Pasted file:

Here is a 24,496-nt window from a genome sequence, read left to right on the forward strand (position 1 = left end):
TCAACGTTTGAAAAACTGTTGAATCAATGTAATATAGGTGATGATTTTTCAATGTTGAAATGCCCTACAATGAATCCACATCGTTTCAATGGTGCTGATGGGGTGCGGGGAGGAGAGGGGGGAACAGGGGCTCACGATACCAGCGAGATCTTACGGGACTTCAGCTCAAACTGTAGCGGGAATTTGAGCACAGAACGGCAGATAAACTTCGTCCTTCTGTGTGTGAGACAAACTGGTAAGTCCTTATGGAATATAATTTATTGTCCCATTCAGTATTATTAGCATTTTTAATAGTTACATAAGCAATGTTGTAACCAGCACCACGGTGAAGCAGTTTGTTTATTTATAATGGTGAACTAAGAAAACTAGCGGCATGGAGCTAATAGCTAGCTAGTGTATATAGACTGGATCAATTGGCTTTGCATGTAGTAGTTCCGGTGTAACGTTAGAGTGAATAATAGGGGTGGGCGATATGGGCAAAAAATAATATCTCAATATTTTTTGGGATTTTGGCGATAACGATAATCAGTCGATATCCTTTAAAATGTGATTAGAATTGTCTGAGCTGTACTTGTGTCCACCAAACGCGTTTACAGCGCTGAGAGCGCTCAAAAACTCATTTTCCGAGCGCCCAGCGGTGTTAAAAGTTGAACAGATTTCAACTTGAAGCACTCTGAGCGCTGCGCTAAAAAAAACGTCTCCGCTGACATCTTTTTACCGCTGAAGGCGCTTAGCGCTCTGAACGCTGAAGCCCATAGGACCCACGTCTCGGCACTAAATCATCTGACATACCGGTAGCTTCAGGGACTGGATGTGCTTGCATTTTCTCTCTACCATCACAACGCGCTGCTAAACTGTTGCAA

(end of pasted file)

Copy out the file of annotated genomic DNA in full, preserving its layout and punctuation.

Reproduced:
Here is a 24,496-nt window from a genome sequence, read left to right on the forward strand (position 1 = left end):
TCAACGTTTGAAAAACTGTTGAATCAATGTAATATAGGTGATGATTTTTCAATGTTGAAATGCCCTACAATGAATCCACATCGTTTCAATGGTGCTGATGGGGTGCGGGGAGGAGAGGGGGGAACAGGGGCTCACGATACCAGCGAGATCTTACGGGACTTCAGCTCAAACTGTAGCGGGAATTTGAGCACAGAACGGCAGATAAACTTCGTCCTTCTGTGTGTGAGACAAACTGGTAAGTCCTTATGGAATATAATTTATTGTCCCATTCAGTATTATTAGCATTTTTAATAGTTACATAAGCAATGTTGTAACCAGCACCACGGTGAAGCAGTTTGTTTATTTATAATGGTGAACTAAGAAAACTAGCGGCATGGAGCTAATAGCTAGCTAGTGTATATAGACTGGATCAATTGGCTTTGCATGTAGTAGTTCCGGTGTAACGTTAGAGTGAATAATAGGGGTGGGCGATATGGGCAAAAAATAATATCTCAATATTTTTTGGGATTTTGGCGATAACGATAATCAGTCGATATCCTTTAAAATGTGATTAGAATTGTCTGAGCTGTACTTGTGTCCACCAAACGCGTTTACAGCGCTGAGAGCGCTCAAAAACTCATTTTCCGAGCGCCCAGCGGTGTTAAAAGTTGAACAGATTTCAACTTGAAGCACTCTGAGCGCTGCGCTAAAAAAAACGTCTCCGCTGACATCTTTTTACCGCTGAAGGCGCTTAGCGCTCTGAACGCTGAAGCCCATAGGACCCACGTCTCGGCACTAAATCATCTGACATACCGGTAGCTTCAGGGACTGGATGTGCTTGCATTTTCTCTCTACCATCACAACGCGCTGCTAAACTGTTGCAA